Disaster was narrowly avoided when an American Airlines 777 crossed the wrong runway at New York (JFK) and nearly collided with a Delta Air Lines 737. With all the safeguards in place, it is a reminder that human error can still have catastrophic consequences.
American 777, Delta 737 Jets Nearly Collide At New York JFK
At 8:45 pm ET on Friday, January 13, 2023, an American Airlines 777-200ER crossed runway at 4L at JFK at the same moment a Delta Air Lines 737-900 was cleared to takeoff on the same runway. The American 777 was traveling to London (LHR) under AA106 while the Delta 737 was traveling to Santo Domingo (SDQ).
As first noted by @xJonNYC, thankfully an air traffic controller noticed the impending crisis and cancelled takeoff clearance.
— 🇺🇦 JonNYC 🇺🇦 (@xJonNYC) January 14, 2023
Air Traffic Controller: Sh*t! Delta 1943, cancel takeoff clearance. Delta 1943, cancel takeoff clearance.
Delta Pilot: Rejecting.
Delta Pilot: All right, whew, Delta 1943.
Air Traffic Controller: Delta 1943, are you able to taxi, or do you need a couple of minutes to run checks?
Delta Pilot: Yeah we can get off the runway, Delta 1943.
Check out this helpful illustration–
Here’s another one, illustrated by FlightRadar24:
— Casey Wade (@CaseWade) January 14, 2023
Meanwhile, the following conversation took place between ATC and the AA pilot:
American Pilot: The last clearance we were given, we were cleared to cross, is that correct?
Air Traffic Controller: American 106 heavy, we’re departing runway 4L, I guess we’ll listen to the tapes, but you were supposed to depart runway 4L, you’re currently holding short of runway 31L.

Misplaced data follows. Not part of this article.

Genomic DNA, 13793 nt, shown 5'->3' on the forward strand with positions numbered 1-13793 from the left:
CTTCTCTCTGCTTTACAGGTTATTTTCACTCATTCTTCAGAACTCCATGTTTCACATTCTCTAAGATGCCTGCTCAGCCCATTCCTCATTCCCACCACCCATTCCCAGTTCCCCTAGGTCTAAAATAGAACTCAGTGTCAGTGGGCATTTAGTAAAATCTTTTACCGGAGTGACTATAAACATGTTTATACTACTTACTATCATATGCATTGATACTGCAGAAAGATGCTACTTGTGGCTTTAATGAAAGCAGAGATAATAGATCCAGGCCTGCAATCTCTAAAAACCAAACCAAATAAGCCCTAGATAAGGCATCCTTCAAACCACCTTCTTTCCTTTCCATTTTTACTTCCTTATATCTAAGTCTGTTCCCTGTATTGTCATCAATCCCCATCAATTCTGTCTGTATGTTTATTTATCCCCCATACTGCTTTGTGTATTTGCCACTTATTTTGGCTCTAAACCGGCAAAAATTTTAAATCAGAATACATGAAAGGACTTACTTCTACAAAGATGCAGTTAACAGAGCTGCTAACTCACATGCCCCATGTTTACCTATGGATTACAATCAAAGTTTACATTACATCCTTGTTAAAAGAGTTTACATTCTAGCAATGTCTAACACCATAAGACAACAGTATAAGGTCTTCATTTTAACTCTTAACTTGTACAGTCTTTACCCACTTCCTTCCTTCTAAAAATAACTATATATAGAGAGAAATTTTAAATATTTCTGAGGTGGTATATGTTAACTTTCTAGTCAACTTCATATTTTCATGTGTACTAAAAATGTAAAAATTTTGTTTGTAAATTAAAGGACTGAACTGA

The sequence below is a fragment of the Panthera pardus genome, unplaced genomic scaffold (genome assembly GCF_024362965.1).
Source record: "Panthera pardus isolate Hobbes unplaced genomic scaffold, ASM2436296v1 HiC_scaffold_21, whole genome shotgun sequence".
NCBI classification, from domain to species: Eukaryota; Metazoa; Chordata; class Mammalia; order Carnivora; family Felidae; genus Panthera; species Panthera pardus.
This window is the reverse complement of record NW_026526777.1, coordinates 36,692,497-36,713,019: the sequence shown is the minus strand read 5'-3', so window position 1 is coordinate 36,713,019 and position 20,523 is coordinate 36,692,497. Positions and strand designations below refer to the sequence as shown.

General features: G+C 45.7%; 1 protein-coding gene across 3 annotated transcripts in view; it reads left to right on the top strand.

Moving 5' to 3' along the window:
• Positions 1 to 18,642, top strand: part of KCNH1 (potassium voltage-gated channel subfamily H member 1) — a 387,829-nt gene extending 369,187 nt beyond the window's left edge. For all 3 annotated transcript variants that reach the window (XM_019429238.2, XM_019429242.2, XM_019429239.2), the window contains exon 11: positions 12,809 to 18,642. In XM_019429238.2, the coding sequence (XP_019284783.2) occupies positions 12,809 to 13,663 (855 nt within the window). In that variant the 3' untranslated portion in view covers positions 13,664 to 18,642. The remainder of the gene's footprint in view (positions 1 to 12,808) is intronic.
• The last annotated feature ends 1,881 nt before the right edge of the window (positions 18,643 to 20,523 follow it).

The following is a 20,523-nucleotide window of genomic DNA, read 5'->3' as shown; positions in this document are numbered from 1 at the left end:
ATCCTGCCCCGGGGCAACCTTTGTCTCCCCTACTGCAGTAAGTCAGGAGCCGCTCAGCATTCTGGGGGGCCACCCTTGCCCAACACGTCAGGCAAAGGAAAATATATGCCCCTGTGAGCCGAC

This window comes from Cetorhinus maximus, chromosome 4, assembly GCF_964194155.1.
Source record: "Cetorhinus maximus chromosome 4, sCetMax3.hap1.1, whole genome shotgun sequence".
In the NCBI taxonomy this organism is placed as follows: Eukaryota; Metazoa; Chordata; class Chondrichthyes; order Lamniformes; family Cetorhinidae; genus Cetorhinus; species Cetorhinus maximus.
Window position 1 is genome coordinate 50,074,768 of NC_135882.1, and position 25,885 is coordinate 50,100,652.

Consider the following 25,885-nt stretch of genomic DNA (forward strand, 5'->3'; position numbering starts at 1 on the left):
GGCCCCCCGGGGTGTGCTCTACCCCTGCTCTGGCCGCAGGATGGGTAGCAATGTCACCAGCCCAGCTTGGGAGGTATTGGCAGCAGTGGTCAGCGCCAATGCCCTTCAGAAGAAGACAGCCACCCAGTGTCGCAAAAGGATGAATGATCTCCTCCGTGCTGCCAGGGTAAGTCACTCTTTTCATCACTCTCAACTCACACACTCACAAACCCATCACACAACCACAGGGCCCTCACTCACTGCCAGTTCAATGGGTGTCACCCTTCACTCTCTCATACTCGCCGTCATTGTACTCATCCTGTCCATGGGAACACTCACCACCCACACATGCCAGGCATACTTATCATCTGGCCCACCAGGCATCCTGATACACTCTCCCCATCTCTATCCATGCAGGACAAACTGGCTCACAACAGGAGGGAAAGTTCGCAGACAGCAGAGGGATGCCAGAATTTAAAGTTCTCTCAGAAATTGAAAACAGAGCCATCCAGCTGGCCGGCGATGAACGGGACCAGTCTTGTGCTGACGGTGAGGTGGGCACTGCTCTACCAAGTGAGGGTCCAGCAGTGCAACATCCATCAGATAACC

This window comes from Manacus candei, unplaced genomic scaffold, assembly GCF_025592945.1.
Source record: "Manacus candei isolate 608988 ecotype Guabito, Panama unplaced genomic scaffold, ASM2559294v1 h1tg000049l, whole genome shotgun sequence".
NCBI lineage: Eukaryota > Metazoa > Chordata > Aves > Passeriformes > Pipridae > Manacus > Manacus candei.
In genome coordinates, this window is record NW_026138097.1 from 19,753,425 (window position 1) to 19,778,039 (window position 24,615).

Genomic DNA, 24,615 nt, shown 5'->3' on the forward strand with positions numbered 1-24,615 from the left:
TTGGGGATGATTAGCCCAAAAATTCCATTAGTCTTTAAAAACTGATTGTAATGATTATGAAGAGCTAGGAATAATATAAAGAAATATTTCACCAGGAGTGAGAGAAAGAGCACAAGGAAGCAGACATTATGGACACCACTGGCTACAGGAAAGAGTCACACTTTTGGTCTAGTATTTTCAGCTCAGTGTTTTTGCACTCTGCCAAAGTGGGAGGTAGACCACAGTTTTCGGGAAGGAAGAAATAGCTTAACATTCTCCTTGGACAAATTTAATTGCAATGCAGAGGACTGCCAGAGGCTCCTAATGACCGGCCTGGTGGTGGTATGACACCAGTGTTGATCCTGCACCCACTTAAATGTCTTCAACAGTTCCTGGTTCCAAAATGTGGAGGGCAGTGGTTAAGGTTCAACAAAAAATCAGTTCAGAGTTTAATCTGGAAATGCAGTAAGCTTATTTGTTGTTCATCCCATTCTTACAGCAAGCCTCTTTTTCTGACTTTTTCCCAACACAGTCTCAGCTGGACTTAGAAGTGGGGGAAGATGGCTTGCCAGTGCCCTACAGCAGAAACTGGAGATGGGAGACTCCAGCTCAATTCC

The American Airlines flight took off for London, landing 30 minutes late. The Delta flight was cancelled (it is not clear why).
How Could This Have Been Avoided?
An investigation has been launched and we can make no definitive statements yet, though ATC audio and flight path illustrations suggest pilot error on the part of the American Airlines 777 flight deck. That aircraft was ordered to cross 31L in order to depart from 4L, but crossed 4L instead.
It is possible a collision could have been avoided even if the Delta flight had not aborted takeoff, but it is sobering to note how little distance separated the two aircraft…only 1,000 feet. The 777-200 is 210 feet long.
121Pilot, our resident commercial airline pilot on Live and Let’s Fly, recently discussed the importance of airmanship. I think it merits repeating here as his words are almost haunting in light of this incident:
What about good judgment? How do we teach that? First and foremost, we as professional pilots have to recognize that we are just that, professionals. This means a dedication to our craft that goes beyond simply showing up to work day after day. It means studying accident reports to learn from the mistakes of others. It means thinking through the various things that can and have gone wrong and trying to figure out in advance how we might bring those events to a successful conclusion. It means we must take responsibility for ensuring that no matter what we have the best possible chance of bringing our aircraft and passengers safely home.
Absolutely fundamental to aircraft safety is correctly hearing, repeating, then executing air traffic control instructions. But it is good judgment that can prevent and effectively react to things going wrong…and also recognize when something seems off. Wouldn’t one of the American Airlines pilots have noticed (either visually or via audio) that most takeoffs were occurring on 4L?
> Read More – Airmanship: What Pilots Need Most
What appears to be a near-miss was avoided thanks to decisive action by an air traffic controller and Delta 737 pilot. While we cannot definitively say that absent such intervention there would have been a deadly accident, this is the sort of risk you never want to gamble with.
Thoughts of the 1977 KLM – PanAm Tenerife incident dance through my head as I think about this incident (different fact pattern, of course, but for the sheer terror of recognizing the disaster as it occurs). I am so grateful that disaster was avoided and hope that from this incident will come additional safeguards and of course, airmanship.
image: Grant Wickes